PHOTO: Matt Richmond, WSKG
Matt Richmond, BINGHAMTON
The Broome County Industrial Development Agency is largely controlled by one man. That means there’s little oversight of a powerful agency that controls a multi-million dollar portfolio of properties.
Richard D'Attilio is the executive director of the Broome County IDA. Any project awarded tax breaks by the IDA comes across his desk. And any project that is rejected comes across his desk too.
D'Attilio started with the agency 18 years ago, turning it into, basically, a developer that gives away tax breaks.
"We are revenue-driven, we are independent and autonomous from the county, the government. Once the board of directors has been put in place, they are the final word on all activity."
That means only the board of directors has a say in how the IDA spends money. But it's not clear that the board actually gets involved in any meaningful way. A review of more than a year of board meeting minutes found no projects that were rejected by the board after getting the ok from D'Attilio.
One former board member, who declined to speak on tape for fear of political retribution, says everything the IDA does comes from D'Attilio. The board doesn't get involved in which projects are chosen.
D'Attilio says the IDA has a long history of operating independently.
"Since 1970, we're probably just about anywhere you might see industrial growth and development and it's a fairly long list of projects."
The IDA is a powerful organization. It gave away $66.7 million between 2006 and 2010. But D'Attilio says making those deals is important for Broome County's economy.
"One thing, to make a point here, we do not take and I believe this very firmly - we do not take taxes away from any community in any deal that we do. It's all new money."
That new money comes in payments made to the IDA known as PILOTS, or payment in lieu of taxes. The PILOTS go to local governments and schools instead of regular property taxes. Over time, usually about 15 years, the company steps up its payments to the full tax rate.
That's the main value an IDA can offer - relief from property taxes. But the IDA also profits from the deals.
D'Attilio says the agency has grown its revenues and built up a surplus of millions because they've taken over old industrial sites and redeveloping them.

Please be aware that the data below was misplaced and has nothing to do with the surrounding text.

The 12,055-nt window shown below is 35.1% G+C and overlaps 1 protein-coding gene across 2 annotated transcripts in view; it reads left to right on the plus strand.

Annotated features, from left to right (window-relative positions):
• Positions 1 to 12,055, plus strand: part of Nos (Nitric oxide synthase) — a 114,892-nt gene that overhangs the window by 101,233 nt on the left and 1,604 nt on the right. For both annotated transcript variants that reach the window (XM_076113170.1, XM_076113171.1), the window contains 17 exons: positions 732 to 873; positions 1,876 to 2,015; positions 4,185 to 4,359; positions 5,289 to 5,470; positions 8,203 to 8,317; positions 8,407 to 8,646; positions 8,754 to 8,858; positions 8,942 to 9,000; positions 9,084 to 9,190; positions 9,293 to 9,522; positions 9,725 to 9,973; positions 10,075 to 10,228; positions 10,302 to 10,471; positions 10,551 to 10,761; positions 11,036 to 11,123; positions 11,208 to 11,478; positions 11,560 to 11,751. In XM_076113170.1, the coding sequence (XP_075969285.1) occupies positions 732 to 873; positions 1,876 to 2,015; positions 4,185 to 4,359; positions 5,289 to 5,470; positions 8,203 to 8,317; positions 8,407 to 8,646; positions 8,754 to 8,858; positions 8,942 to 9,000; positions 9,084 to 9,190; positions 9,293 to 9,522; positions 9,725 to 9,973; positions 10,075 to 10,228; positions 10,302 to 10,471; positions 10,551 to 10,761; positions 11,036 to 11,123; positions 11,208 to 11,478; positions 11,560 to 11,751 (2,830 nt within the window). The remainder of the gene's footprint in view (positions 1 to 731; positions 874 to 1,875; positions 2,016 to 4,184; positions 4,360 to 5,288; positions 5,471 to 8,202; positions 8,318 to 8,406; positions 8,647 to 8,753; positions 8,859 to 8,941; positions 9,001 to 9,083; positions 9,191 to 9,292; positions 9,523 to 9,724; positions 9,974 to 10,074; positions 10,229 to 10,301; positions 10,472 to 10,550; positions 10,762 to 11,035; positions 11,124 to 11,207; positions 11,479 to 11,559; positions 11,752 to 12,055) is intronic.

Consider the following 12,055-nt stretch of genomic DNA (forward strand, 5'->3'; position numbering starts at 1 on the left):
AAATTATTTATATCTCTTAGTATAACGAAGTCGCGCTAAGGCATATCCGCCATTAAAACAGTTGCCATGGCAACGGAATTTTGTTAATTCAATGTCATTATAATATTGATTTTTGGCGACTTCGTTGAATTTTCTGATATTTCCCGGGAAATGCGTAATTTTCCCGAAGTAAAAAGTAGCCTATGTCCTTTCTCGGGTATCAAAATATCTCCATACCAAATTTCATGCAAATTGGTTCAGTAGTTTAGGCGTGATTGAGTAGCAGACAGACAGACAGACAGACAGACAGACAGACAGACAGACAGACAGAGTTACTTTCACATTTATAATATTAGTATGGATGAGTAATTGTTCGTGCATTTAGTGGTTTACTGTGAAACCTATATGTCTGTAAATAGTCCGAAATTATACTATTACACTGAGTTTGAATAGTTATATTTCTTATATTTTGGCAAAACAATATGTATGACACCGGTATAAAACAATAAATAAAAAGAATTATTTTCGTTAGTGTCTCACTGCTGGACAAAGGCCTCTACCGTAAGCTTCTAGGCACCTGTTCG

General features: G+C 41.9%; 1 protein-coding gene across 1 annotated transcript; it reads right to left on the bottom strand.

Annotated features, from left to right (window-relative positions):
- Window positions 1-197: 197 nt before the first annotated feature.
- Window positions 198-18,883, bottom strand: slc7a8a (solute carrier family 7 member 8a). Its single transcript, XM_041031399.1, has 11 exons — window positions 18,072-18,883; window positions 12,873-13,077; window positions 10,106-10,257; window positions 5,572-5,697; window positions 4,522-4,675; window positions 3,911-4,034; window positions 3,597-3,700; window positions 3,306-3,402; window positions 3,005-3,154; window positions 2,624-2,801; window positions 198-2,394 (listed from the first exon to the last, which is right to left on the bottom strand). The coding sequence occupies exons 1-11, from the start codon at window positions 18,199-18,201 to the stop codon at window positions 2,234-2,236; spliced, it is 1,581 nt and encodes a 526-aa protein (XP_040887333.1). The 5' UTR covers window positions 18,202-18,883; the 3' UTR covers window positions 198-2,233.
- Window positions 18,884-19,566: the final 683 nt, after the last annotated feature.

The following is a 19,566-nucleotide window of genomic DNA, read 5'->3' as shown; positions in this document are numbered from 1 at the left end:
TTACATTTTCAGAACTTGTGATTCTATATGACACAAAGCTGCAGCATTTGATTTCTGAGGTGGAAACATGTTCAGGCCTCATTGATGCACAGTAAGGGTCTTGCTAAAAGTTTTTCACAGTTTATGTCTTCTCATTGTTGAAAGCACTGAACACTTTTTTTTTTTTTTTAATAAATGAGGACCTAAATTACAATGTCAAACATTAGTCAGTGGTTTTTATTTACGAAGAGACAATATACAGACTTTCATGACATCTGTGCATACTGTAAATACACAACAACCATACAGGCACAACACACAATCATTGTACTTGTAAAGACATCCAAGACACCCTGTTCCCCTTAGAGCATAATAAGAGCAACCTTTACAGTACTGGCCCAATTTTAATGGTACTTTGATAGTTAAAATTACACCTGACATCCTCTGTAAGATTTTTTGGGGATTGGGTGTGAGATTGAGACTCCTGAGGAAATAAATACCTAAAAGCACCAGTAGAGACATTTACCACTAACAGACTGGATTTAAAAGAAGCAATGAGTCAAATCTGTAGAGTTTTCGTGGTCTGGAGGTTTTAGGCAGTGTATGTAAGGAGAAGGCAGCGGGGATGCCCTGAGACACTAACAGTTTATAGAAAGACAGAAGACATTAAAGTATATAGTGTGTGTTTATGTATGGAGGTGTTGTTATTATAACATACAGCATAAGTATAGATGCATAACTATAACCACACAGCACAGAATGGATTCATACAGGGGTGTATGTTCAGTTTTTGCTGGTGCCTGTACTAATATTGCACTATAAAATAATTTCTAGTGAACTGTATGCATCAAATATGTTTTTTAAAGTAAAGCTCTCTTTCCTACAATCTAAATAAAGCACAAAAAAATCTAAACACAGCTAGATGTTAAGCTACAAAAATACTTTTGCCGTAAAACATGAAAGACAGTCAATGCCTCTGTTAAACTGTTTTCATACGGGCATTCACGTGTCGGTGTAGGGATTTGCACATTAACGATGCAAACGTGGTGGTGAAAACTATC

"We've been successful because we took a few risks over the years, risks that weren't necessarily taken because we wanted to get into the real estate business."
Because D'Attilio has so much control over the IDA, he's able to take those risks. But on the other hand he claims his decisions are largely dictated by state law.
"So if a company qualifies, it's pretty much, everybody is treated the same way. So it's not like we can arbitrarily pick and choose who based upon any criteria in terms of needs."
That argument for the projects chosen doesn't make much sense to Tompkins County IDA board member Jeff Furman.
"If there's a checklist, an automatic checklist, I understand that gives people more security, it's easier to know and you don't have to deal with procedural stuff, but why have an IDA board at all?"
According to Furman, an IDA board should take a more active role in shaping the kinds of businesses that come into an area than Broome County's IDA board does.
Jason Garnar, a former chairman of the legislature's economic development committee, says he's advocated for reforms that would strengthen the board.
"Unfortunately, the county doesn't directly control the IDA."
Garnar says he pushed the board to require companies to return money if they don't create the promised number of jobs, to mandate local labor for all projects and to ensure that the jobs created are better than minimum wage. Garnar says no action was taken.
"I think some of the IDA members were worried that if we put too many requirements upon companies that they'd just go someplace else that didn't have those types of requirements."
And that's the main argument that has kept the Broome County IDA so independent. In our next story on IDAs, Ryan Delaney will explore what happens when a county legislature takes the reins.